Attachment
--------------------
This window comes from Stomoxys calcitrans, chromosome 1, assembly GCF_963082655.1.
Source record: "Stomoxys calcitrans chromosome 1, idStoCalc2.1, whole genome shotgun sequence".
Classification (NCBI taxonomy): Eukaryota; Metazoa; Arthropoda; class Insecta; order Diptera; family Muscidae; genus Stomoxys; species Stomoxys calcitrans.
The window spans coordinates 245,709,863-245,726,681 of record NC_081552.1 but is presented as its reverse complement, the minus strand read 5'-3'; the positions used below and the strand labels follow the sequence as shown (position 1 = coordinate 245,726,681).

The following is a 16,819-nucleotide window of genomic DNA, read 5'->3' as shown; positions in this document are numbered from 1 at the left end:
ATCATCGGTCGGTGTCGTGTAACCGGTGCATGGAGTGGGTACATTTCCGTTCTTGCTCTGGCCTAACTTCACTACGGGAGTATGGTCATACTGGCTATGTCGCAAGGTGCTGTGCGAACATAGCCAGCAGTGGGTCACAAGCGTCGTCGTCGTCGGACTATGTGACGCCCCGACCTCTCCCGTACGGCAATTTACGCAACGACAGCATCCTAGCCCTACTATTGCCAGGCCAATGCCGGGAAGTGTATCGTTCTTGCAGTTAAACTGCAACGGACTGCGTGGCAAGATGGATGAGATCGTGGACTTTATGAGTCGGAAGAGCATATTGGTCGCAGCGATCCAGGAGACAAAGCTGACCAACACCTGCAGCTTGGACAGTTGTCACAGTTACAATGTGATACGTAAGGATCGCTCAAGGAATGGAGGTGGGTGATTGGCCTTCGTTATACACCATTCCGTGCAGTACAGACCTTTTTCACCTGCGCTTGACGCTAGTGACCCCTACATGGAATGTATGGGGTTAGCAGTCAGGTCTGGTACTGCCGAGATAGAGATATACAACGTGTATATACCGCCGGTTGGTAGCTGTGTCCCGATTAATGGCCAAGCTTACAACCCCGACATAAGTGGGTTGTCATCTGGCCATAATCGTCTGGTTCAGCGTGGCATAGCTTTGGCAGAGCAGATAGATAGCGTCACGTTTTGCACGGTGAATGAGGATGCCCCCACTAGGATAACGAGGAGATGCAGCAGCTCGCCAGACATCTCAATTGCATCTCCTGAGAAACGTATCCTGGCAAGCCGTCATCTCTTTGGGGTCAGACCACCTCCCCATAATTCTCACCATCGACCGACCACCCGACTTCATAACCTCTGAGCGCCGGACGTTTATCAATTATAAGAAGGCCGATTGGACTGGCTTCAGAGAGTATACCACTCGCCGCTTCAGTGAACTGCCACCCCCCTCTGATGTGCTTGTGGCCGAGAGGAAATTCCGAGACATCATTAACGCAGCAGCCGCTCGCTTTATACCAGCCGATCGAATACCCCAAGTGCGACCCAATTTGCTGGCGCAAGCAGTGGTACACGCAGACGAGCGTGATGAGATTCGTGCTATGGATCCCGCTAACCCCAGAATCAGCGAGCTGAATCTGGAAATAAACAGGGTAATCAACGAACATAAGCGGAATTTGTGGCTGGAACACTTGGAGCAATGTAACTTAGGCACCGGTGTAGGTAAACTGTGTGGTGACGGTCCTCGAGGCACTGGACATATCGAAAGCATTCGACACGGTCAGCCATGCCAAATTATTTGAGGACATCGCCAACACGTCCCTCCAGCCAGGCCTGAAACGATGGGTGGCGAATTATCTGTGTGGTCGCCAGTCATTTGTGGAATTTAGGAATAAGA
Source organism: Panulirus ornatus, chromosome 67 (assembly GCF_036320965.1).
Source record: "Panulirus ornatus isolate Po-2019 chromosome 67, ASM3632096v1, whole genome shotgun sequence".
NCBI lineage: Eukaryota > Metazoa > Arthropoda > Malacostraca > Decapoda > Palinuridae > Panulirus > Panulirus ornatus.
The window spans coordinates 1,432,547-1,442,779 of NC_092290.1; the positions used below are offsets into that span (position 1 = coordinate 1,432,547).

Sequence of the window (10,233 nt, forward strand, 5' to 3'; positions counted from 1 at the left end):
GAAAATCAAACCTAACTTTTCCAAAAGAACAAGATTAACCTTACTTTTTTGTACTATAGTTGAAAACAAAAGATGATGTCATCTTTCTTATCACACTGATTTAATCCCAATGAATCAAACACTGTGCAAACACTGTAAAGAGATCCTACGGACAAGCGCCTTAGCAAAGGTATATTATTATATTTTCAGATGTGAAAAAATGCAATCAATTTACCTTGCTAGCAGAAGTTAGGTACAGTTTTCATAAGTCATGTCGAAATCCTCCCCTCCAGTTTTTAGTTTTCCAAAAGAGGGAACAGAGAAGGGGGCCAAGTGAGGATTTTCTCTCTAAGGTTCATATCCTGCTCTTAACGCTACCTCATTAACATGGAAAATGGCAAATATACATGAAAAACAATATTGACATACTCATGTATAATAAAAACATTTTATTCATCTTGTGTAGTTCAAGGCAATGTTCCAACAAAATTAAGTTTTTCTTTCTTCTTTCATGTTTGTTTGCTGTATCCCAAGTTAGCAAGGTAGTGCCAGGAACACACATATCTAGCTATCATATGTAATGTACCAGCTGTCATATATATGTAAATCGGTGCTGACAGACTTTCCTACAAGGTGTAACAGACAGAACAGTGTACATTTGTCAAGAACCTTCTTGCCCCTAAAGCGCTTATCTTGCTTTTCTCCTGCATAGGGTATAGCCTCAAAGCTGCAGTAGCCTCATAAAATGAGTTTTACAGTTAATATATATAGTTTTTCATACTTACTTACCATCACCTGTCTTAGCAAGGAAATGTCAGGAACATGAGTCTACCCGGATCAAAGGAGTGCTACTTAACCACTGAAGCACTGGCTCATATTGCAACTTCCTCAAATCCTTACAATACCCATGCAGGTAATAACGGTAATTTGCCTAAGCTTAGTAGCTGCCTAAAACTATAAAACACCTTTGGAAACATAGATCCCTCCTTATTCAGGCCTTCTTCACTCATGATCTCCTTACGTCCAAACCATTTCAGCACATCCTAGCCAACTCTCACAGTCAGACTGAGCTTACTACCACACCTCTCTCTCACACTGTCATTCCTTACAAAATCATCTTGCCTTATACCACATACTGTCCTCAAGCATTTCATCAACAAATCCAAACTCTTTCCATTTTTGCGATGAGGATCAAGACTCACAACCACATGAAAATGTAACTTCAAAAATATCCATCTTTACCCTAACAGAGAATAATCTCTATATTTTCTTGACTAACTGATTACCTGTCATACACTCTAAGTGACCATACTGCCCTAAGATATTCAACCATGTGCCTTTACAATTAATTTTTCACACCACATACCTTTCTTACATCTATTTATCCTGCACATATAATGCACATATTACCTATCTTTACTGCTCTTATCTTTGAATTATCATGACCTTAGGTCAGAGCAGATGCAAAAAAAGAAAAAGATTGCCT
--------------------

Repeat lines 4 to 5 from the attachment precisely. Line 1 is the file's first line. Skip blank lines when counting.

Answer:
The window spans coordinates 245,709,863-245,726,681 of record NC_081552.1 but is presented as its reverse complement, the minus strand read 5'-3'; the positions used below and the strand labels follow the sequence as shown (position 1 = coordinate 245,726,681).

The following is a 16,819-nucleotide window of genomic DNA, read 5'->3' as shown; positions in this document are numbered from 1 at the left end: